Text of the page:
Law Links - November 2014

A challenge to rethink homicide laws


Consider, said Joshua Dressler, two people who kill: a mother who, on a whim, throws her child from a bridge, and a son who carefully plans out the mercy killing of his terminally ill father. Which killer deserves the more severe punishment?

Intuition, he suggested, would say that the terrible act of the mother offends our collective moral sensibility more deeply than the son’s act of mercy. And yet, under the current legal framework that makes premeditation and deliberation the criteria for a first-degree murder conviction, the son would suffer the heavier weight of society’s disapproval.

That kind of thought experiment was what Dressler, a leading scholar of criminal law who teaches at the Moritz College of Law at Ohio State University, brought to SUNY Buffalo Law School in an Oct. 24 appearance. 

The lecture was sponsored by the Buffalo Criminal Law Center and the student Criminal Law Society.

Dressler is at work on a book, tentatively titled Killing People, which rethinks the assumptions behind murder laws in the United States. In his address, he shared what he called “some tentative thoughts about how we might recodify our murder statutes.”

For example, he said, “Studies teach us that jurors, even if they want to follow the law, are often unable to understand and therefore follow the legalistic instructions they receive from judges. So I’m inclined to think that it would be wise to give juries fewer, not more, legalistically precise instructions on how to distinguish between different levels of murder, or murder and manslaughter. I’m talking about how we draft the statutes themselves, so jurors have considerable freedom to draw their own lines between the greater and lesser varieties of homicide.”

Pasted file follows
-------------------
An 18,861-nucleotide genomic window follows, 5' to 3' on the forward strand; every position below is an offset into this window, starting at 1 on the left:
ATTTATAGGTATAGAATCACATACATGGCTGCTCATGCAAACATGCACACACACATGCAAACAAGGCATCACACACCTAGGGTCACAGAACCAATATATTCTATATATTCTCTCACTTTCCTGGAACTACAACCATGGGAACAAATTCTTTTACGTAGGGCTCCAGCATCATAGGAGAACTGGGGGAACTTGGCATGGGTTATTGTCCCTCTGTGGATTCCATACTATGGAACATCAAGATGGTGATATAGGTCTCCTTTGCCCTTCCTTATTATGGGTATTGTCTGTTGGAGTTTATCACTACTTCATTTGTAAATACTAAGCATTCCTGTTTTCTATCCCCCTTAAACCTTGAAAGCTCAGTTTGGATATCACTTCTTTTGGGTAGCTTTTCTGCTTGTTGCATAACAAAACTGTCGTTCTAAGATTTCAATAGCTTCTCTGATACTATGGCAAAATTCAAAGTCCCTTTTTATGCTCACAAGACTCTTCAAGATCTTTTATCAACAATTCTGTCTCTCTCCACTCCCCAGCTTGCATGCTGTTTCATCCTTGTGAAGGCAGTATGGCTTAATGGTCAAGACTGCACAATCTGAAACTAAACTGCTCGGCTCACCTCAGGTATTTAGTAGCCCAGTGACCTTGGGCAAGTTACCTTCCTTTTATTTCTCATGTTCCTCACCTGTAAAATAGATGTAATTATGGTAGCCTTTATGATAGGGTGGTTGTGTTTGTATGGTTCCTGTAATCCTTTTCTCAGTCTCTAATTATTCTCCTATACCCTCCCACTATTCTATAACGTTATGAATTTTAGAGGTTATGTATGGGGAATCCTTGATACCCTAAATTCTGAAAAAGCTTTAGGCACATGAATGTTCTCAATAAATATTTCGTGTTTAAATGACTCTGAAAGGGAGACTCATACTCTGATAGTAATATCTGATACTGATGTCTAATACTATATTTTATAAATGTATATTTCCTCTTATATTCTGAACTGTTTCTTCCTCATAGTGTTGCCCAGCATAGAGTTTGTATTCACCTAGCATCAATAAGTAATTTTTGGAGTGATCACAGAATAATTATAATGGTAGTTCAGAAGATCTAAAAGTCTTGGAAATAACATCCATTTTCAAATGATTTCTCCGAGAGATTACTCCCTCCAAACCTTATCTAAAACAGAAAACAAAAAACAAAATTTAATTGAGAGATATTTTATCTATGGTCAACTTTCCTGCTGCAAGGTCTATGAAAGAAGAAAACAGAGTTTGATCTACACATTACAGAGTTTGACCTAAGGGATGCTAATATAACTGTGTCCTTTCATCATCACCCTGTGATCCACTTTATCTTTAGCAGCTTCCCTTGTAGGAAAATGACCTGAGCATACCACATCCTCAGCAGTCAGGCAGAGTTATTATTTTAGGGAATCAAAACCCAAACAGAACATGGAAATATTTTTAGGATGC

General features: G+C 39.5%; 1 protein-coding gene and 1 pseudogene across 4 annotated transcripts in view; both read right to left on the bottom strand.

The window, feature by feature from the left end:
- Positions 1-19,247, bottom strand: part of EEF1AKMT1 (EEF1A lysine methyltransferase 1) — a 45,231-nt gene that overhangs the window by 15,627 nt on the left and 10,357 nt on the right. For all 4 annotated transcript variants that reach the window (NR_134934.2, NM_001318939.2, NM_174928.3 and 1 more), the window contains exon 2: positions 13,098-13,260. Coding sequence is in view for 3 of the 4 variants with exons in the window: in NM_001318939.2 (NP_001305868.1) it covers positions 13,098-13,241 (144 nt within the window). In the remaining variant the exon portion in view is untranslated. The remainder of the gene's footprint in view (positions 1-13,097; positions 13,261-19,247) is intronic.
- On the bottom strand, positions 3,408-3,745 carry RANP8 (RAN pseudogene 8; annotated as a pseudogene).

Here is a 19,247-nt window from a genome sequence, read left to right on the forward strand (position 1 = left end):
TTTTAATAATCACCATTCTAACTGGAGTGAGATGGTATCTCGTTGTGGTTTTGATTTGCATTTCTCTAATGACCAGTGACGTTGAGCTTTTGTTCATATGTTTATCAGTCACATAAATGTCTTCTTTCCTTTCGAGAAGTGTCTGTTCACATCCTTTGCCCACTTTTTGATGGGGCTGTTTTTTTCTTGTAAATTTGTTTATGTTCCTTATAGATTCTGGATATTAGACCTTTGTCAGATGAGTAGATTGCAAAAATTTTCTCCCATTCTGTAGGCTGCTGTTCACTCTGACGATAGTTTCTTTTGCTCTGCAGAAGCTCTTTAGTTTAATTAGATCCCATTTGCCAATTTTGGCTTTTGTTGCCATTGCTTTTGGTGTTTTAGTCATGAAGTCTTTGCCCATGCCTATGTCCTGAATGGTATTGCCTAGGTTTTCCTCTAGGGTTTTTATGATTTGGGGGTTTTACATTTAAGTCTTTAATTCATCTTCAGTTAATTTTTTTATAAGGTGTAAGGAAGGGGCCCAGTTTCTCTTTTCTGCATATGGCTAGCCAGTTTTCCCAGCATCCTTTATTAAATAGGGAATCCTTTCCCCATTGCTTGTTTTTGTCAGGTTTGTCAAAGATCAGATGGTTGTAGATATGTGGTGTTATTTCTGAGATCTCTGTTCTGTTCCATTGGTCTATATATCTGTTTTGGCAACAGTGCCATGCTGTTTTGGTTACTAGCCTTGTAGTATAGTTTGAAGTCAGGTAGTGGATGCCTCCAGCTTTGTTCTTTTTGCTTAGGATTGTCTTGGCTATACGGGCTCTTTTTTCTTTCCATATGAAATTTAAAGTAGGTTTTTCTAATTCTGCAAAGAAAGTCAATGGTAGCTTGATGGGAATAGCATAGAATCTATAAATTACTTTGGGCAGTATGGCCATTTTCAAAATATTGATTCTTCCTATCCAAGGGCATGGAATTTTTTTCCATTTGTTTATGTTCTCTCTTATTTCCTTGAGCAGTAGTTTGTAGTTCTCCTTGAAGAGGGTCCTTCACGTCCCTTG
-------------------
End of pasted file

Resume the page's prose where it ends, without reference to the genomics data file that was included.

In addition to the problematic assumption that premeditation and deliberation are always more deserving of punishment than an unpremeditated killing, Dressler asked: “Is it clear that an intentional killing, even a premeditated and deliberative one, is always more deserving of punishment than an unintentional one?”

In response to that question, he proposed a scheme that preserves two degrees of murder, with the default charge being second-degree murder. He would define murder as “an intentional killing, or an unintentional killing committed under circumstances manifesting an extreme or depraved indifference to the value of human life,” with no mention of recklessness. The charge could be elevated to first-degree murder, he said, if aggravating factors were present, such as if the victim was particularly weak or vulnerable; if there were special circumstances in the motive, such as racism or homophobia; and if the method of killing was especially brutal, such as torture. No mitigating factors would be considered in this scheme, he said, “because a second-degree murder charge is its own mitigation.”

And Dressler argued forcefully for giving greater latitude to juries, saying that jurors represent the conscience of society. “A criminal conviction sends a message to the defendant and to the community about what the community considers acceptable and unacceptable behavior and what the person on trial deserves as punishment,” he said. “We cannot, nor should we, make criminal trials bloodless. It is wrong to think that emotions, including shock or disgust directed at the defendant’s conduct, can or should be deterred.”